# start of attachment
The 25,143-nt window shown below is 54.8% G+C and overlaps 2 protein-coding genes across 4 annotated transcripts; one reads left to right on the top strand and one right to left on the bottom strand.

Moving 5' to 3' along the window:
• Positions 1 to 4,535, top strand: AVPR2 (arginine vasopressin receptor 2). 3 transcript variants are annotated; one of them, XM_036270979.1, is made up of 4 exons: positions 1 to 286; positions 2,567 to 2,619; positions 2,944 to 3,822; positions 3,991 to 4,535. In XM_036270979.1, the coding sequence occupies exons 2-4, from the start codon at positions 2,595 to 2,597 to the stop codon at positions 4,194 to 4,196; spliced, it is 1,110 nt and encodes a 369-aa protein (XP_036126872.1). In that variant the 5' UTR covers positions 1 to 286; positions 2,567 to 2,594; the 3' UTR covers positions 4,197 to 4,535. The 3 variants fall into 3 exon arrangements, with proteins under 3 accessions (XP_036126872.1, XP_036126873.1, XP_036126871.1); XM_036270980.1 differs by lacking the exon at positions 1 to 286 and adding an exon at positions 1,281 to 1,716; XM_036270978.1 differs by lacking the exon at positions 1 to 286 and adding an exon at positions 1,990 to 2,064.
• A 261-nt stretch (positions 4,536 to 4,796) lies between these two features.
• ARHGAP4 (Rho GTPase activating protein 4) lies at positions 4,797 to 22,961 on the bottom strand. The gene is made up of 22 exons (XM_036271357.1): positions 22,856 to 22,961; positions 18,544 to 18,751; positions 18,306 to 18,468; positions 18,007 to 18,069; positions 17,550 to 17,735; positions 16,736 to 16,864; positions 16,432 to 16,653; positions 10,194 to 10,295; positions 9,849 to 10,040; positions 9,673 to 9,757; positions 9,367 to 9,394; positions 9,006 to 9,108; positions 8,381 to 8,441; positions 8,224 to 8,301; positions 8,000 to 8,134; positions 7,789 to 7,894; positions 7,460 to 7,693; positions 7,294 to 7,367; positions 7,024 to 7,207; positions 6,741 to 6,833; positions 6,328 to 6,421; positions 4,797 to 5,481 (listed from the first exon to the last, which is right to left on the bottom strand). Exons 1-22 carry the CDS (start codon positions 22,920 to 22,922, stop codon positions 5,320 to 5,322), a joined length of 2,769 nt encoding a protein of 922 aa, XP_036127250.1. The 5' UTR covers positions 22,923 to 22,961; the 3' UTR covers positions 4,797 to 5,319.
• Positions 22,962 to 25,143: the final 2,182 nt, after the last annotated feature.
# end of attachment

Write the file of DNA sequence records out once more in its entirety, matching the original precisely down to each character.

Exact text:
The 25,143-nt window shown below is 54.8% G+C and overlaps 2 protein-coding genes across 4 annotated transcripts; one reads left to right on the top strand and one right to left on the bottom strand.

Moving 5' to 3' along the window:
• Positions 1 to 4,535, top strand: AVPR2 (arginine vasopressin receptor 2). 3 transcript variants are annotated; one of them, XM_036270979.1, is made up of 4 exons: positions 1 to 286; positions 2,567 to 2,619; positions 2,944 to 3,822; positions 3,991 to 4,535. In XM_036270979.1, the coding sequence occupies exons 2-4, from the start codon at positions 2,595 to 2,597 to the stop codon at positions 4,194 to 4,196; spliced, it is 1,110 nt and encodes a 369-aa protein (XP_036126872.1). In that variant the 5' UTR covers positions 1 to 286; positions 2,567 to 2,594; the 3' UTR covers positions 4,197 to 4,535. The 3 variants fall into 3 exon arrangements, with proteins under 3 accessions (XP_036126872.1, XP_036126873.1, XP_036126871.1); XM_036270980.1 differs by lacking the exon at positions 1 to 286 and adding an exon at positions 1,281 to 1,716; XM_036270978.1 differs by lacking the exon at positions 1 to 286 and adding an exon at positions 1,990 to 2,064.
• A 261-nt stretch (positions 4,536 to 4,796) lies between these two features.
• ARHGAP4 (Rho GTPase activating protein 4) lies at positions 4,797 to 22,961 on the bottom strand. The gene is made up of 22 exons (XM_036271357.1): positions 22,856 to 22,961; positions 18,544 to 18,751; positions 18,306 to 18,468; positions 18,007 to 18,069; positions 17,550 to 17,735; positions 16,736 to 16,864; positions 16,432 to 16,653; positions 10,194 to 10,295; positions 9,849 to 10,040; positions 9,673 to 9,757; positions 9,367 to 9,394; positions 9,006 to 9,108; positions 8,381 to 8,441; positions 8,224 to 8,301; positions 8,000 to 8,134; positions 7,789 to 7,894; positions 7,460 to 7,693; positions 7,294 to 7,367; positions 7,024 to 7,207; positions 6,741 to 6,833; positions 6,328 to 6,421; positions 4,797 to 5,481 (listed from the first exon to the last, which is right to left on the bottom strand). Exons 1-22 carry the CDS (start codon positions 22,920 to 22,922, stop codon positions 5,320 to 5,322), a joined length of 2,769 nt encoding a protein of 922 aa, XP_036127250.1. The 5' UTR covers positions 22,923 to 22,961; the 3' UTR covers positions 4,797 to 5,319.
• Positions 22,962 to 25,143: the final 2,182 nt, after the last annotated feature.